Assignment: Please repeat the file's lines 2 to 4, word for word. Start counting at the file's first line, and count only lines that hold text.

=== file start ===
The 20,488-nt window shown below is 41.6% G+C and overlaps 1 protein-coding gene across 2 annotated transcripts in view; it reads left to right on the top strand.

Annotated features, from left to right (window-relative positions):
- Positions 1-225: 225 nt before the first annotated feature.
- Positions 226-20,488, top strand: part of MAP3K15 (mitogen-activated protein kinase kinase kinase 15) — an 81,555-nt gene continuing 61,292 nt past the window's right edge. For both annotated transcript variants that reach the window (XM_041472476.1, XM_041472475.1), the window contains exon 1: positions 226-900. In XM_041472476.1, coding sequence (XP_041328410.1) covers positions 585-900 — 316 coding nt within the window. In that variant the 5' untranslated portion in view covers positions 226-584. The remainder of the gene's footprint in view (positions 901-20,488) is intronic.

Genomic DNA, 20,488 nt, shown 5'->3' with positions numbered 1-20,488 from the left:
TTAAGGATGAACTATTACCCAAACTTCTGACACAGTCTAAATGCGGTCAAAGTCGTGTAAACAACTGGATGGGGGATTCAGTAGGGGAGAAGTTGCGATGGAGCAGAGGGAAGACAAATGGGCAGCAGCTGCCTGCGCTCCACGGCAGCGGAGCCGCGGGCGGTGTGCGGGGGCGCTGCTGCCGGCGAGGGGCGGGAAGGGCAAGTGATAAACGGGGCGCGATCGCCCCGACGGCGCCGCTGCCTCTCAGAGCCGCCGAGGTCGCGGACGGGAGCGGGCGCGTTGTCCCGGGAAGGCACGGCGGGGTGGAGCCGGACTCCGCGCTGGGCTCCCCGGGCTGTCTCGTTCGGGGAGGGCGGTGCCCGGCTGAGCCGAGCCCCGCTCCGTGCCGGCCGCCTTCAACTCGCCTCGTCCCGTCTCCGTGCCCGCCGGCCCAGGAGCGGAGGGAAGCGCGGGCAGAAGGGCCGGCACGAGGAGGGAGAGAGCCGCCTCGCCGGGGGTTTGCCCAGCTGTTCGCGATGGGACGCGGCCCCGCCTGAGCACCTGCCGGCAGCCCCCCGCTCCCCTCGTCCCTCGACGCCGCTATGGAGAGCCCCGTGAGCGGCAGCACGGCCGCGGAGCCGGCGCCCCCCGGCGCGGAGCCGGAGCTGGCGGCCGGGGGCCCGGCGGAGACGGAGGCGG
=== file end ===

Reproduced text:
Annotated features, from left to right (window-relative positions):
- Positions 1-225: 225 nt before the first annotated feature.
- Positions 226-20,488, top strand: part of MAP3K15 (mitogen-activated protein kinase kinase kinase 15) — an 81,555-nt gene continuing 61,292 nt past the window's right edge. For both annotated transcript variants that reach the window (XM_041472476.1, XM_041472475.1), the window contains exon 1: positions 226-900. In XM_041472476.1, coding sequence (XP_041328410.1) covers positions 585-900 — 316 coding nt within the window. In that variant the 5' untranslated portion in view covers positions 226-584. The remainder of the gene's footprint in view (positions 901-20,488) is intronic.